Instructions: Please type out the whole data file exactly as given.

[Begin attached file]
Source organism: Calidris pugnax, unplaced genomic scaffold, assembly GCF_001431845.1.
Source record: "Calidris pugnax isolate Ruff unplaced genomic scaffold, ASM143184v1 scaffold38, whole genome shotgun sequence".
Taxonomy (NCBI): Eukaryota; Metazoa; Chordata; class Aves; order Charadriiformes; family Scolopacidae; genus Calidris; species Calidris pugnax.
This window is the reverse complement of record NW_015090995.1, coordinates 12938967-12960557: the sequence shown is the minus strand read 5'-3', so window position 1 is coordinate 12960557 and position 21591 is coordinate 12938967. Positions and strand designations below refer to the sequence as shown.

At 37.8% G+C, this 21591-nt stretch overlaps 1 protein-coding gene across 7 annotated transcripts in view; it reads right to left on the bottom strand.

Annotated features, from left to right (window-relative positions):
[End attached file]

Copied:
Source organism: Calidris pugnax, unplaced genomic scaffold, assembly GCF_001431845.1.
Source record: "Calidris pugnax isolate Ruff unplaced genomic scaffold, ASM143184v1 scaffold38, whole genome shotgun sequence".
Taxonomy (NCBI): Eukaryota; Metazoa; Chordata; class Aves; order Charadriiformes; family Scolopacidae; genus Calidris; species Calidris pugnax.
This window is the reverse complement of record NW_015090995.1, coordinates 12938967-12960557: the sequence shown is the minus strand read 5'-3', so window position 1 is coordinate 12960557 and position 21591 is coordinate 12938967. Positions and strand designations below refer to the sequence as shown.

At 37.8% G+C, this 21591-nt stretch overlaps 1 protein-coding gene across 7 annotated transcripts in view; it reads right to left on the bottom strand.

Annotated features, from left to right (window-relative positions):